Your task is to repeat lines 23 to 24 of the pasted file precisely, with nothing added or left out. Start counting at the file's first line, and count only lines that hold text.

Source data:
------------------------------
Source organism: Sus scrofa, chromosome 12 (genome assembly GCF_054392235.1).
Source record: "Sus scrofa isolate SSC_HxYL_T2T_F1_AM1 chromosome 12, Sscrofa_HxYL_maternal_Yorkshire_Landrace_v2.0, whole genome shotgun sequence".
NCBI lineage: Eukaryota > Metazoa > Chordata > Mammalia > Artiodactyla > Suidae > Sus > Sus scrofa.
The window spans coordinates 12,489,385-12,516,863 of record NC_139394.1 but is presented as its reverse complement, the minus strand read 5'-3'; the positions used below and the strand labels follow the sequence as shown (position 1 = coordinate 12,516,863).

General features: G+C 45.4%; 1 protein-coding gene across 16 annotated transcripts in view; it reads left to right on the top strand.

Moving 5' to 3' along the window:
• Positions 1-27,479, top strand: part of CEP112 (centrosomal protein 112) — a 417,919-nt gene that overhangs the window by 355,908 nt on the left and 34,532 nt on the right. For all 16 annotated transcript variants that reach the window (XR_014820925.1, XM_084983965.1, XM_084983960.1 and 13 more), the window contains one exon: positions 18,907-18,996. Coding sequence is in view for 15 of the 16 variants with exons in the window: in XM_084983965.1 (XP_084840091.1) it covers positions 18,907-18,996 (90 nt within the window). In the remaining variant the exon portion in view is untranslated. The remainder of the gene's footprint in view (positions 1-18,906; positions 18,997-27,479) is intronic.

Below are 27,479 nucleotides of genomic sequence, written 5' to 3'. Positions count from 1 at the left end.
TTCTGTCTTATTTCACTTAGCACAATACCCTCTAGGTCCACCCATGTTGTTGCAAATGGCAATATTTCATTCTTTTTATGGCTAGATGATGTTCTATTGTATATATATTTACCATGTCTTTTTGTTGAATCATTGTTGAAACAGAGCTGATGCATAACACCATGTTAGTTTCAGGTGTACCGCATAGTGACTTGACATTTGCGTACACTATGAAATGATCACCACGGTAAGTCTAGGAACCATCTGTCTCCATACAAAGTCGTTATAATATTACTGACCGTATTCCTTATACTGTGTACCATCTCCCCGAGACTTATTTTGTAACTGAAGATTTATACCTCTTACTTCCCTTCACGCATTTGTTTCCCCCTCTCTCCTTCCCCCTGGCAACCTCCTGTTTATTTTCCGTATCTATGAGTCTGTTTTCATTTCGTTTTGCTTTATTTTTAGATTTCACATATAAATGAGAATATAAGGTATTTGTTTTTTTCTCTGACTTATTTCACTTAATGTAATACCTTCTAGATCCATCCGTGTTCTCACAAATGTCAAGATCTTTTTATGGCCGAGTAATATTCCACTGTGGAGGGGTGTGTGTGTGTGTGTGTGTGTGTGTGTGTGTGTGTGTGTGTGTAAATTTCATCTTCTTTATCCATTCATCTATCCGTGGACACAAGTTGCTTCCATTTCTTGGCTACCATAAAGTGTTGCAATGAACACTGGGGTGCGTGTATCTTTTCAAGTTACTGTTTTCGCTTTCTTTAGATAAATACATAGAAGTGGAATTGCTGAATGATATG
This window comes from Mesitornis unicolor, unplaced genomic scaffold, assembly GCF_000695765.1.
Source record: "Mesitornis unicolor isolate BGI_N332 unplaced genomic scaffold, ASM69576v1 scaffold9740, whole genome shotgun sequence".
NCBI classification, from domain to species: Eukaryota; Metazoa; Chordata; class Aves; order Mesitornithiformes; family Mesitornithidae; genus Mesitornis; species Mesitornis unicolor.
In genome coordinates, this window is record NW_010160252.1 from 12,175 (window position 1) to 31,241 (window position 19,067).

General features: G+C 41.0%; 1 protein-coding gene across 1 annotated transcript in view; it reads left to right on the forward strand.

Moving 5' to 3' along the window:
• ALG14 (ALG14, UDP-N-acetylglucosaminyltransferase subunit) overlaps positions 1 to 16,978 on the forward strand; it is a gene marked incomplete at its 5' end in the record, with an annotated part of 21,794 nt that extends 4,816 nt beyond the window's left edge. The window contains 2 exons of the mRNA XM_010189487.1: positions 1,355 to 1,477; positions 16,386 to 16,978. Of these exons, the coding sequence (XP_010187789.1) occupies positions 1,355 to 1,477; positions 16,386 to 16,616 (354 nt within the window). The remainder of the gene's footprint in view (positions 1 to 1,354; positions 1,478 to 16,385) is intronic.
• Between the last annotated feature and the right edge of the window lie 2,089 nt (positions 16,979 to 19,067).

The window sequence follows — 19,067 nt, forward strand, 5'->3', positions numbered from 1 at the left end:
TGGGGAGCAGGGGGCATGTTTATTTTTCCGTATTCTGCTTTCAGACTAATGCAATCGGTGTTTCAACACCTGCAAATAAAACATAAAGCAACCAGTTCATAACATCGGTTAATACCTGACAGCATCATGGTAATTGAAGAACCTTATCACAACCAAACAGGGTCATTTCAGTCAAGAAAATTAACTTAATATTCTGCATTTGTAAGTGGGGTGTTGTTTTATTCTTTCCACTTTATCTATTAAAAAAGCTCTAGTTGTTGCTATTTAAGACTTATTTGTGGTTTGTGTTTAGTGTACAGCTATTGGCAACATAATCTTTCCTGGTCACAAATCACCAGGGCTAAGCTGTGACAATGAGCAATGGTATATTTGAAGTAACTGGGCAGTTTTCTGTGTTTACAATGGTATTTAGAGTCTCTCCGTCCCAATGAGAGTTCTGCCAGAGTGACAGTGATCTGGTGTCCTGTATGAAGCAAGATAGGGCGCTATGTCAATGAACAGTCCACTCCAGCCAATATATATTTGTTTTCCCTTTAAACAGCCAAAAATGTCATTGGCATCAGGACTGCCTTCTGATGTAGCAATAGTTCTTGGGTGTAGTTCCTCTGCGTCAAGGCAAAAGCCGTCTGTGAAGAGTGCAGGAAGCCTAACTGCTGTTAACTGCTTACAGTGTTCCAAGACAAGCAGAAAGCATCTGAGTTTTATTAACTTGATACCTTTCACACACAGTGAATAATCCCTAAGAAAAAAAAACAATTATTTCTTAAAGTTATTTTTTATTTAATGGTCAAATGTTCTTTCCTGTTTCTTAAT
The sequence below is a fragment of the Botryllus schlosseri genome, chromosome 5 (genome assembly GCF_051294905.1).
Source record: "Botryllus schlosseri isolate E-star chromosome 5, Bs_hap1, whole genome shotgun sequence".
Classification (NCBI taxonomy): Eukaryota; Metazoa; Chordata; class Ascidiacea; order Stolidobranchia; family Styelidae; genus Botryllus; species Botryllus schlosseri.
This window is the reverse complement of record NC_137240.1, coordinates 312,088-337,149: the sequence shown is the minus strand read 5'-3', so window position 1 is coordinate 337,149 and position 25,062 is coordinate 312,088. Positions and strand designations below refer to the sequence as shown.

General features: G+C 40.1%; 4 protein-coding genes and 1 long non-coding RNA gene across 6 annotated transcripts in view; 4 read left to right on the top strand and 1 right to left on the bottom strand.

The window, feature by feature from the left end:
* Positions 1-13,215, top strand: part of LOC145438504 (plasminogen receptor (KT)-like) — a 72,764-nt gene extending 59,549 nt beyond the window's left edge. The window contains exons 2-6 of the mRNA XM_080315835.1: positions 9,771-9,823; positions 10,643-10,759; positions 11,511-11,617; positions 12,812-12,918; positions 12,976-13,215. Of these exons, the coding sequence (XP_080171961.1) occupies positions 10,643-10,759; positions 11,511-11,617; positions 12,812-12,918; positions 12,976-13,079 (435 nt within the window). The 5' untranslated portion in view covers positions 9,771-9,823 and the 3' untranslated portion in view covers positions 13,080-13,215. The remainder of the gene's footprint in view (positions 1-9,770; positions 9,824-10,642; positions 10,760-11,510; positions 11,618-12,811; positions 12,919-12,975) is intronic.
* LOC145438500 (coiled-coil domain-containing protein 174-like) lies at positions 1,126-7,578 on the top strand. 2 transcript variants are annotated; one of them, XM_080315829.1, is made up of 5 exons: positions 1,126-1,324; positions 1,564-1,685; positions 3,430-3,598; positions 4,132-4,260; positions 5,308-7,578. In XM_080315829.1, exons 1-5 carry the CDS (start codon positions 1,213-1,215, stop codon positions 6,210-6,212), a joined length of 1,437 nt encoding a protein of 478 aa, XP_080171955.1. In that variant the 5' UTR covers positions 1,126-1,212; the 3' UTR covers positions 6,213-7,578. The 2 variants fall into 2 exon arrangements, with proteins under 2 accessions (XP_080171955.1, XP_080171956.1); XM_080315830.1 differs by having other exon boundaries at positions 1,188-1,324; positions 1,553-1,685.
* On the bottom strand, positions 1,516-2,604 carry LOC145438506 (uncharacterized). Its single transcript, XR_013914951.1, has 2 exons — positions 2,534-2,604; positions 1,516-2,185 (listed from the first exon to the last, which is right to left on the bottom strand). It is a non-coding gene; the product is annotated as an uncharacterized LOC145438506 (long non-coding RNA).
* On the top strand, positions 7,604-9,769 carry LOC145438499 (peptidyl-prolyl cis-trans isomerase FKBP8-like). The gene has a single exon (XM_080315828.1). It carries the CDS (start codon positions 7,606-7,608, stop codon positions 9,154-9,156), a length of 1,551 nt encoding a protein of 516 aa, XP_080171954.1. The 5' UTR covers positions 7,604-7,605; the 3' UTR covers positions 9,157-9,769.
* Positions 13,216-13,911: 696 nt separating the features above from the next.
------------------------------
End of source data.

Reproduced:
This window is the reverse complement of record NC_137240.1, coordinates 312,088-337,149: the sequence shown is the minus strand read 5'-3', so window position 1 is coordinate 337,149 and position 25,062 is coordinate 312,088. Positions and strand designations below refer to the sequence as shown.

General features: G+C 40.1%; 4 protein-coding genes and 1 long non-coding RNA gene across 6 annotated transcripts in view; 4 read left to right on the top strand and 1 right to left on the bottom strand.